Diabetes mellitus is an endocrine gland disorder affecting the production of insulin. It can be a debilitating and devastating impairment, as the overall risk of dying among people with diabetes is at least double the risk of their peers without diabetes worldwide. Yet a mere diagnosis of diabetes does not necessarily equate with a finding of disability under the Social Security Act, and every day thousands of workers engage in substantial gainful activity despite a diagnosis of diabetes mellitus.
According to the National Institute of Diabetes and Digestive and Kidney Diseases, the hemoglobin A1c test is the primary test used for diabetes management and research. It is a blood test that provides information about the person’s average levels of blood sugar. A normal A1c level is below 5.7 percent. A score of 6.5 percent or higher typically indicates diabetes. To evaluate the severity of diabetes, Social Security Administration first looks to Listing 9.00, which refers to other listings depending on how diabetes mellitus affects your body.
Whereas insulin regulates the body’s absorption of blood sugars, poor production of insulin may result in uncontrolled blood sugars affecting the body with hyperglycemia (high levels of blood sugar) or hypoglycemia (low levels of blood sugar). Dangerously high blood sugars (diabetic ketoacidosis) could cause serious complications to your heart, intestines, or nervous system. Consider Listings 4.00, 5.00 and/or 11.00 for physical complications resulting from diabetic ketoacidosis. By contrast, hypoglycemia can result in seizures and loss of consciousness, also evaluated under Listing 11.00, or altered mental status and cognitive defects, evaluated under Listing 12.00.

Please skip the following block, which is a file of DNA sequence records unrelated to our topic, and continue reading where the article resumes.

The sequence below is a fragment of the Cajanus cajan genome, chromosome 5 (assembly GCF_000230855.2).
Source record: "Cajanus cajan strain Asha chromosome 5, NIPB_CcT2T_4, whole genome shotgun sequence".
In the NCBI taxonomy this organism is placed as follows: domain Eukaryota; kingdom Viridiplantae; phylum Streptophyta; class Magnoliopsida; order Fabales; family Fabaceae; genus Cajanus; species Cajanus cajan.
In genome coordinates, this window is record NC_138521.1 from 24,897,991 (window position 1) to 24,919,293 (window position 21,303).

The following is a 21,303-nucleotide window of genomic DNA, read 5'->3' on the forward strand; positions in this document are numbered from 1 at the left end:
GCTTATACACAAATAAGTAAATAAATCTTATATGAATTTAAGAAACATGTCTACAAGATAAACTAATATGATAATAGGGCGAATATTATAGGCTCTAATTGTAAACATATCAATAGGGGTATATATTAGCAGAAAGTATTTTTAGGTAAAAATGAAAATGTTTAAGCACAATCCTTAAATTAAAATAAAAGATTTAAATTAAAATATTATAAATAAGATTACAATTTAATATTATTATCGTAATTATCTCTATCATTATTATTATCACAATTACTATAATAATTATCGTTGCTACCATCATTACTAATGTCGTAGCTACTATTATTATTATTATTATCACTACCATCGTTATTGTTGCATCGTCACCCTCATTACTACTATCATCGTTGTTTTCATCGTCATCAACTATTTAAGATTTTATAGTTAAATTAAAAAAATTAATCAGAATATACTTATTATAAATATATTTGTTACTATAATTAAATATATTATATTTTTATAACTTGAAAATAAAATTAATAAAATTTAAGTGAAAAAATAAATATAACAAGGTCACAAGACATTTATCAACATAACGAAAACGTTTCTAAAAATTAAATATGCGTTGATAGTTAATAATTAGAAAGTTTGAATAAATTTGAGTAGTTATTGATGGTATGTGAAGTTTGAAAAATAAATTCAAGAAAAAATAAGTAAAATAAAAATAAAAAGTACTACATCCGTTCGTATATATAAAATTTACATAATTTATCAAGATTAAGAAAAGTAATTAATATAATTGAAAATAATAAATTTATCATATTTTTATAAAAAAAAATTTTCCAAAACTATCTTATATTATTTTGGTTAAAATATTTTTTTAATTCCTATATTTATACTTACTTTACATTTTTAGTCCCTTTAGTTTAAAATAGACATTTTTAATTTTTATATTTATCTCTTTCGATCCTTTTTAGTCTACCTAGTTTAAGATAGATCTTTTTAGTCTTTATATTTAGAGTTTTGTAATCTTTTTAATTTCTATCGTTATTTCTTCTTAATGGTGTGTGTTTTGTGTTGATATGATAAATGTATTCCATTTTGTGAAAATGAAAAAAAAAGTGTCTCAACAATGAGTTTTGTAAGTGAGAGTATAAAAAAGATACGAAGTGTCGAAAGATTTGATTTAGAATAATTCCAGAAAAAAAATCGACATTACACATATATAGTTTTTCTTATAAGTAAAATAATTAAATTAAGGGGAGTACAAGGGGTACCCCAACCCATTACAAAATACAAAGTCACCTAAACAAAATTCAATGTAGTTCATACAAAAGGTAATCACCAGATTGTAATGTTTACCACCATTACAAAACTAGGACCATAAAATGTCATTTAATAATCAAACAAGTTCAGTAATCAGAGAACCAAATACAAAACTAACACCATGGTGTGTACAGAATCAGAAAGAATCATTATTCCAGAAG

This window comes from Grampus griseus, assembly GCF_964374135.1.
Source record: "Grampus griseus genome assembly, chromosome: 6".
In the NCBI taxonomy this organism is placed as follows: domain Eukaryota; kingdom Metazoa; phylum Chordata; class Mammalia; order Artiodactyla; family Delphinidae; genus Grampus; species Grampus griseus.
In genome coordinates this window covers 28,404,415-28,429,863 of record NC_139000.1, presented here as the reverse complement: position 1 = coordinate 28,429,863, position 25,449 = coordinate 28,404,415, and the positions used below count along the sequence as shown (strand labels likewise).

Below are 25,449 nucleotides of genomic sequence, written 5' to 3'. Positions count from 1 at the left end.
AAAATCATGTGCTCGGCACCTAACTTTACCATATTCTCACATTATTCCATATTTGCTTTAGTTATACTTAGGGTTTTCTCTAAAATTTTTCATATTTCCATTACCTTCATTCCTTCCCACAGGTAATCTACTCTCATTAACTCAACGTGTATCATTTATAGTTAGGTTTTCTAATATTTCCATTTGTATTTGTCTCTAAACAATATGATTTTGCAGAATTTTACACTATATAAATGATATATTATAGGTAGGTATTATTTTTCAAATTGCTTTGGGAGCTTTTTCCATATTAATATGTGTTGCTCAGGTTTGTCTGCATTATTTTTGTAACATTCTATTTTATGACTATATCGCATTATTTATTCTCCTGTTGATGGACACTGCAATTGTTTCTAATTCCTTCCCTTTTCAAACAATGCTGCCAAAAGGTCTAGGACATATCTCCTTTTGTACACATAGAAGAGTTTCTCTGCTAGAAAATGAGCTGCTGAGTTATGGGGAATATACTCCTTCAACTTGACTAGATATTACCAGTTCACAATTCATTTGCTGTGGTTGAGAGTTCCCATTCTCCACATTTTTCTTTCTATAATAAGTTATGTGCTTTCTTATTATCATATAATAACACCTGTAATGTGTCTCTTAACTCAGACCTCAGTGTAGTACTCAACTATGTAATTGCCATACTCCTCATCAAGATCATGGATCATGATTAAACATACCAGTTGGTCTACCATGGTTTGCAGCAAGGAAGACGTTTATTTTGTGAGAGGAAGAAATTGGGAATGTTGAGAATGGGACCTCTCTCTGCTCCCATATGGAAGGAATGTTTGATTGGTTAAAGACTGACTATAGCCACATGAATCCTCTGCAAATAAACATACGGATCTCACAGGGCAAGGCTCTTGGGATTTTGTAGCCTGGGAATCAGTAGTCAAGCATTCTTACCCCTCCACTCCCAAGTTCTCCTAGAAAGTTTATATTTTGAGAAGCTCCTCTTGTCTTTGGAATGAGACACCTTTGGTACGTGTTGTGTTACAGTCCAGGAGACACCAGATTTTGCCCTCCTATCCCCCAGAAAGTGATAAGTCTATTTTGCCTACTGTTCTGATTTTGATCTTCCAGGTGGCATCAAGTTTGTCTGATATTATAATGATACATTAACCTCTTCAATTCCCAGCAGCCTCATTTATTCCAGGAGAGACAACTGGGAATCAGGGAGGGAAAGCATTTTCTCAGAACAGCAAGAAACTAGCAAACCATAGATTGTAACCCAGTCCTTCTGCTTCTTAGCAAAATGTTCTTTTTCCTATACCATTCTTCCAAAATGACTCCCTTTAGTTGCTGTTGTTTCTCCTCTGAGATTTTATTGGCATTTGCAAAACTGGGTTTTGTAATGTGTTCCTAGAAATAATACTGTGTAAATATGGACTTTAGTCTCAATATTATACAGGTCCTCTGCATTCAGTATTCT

If your condition does not meet or equal the criteria of any Listing of Impairments, Social Security will proceed to the fourth and, if necessary, fifth steps in sequential evaluation.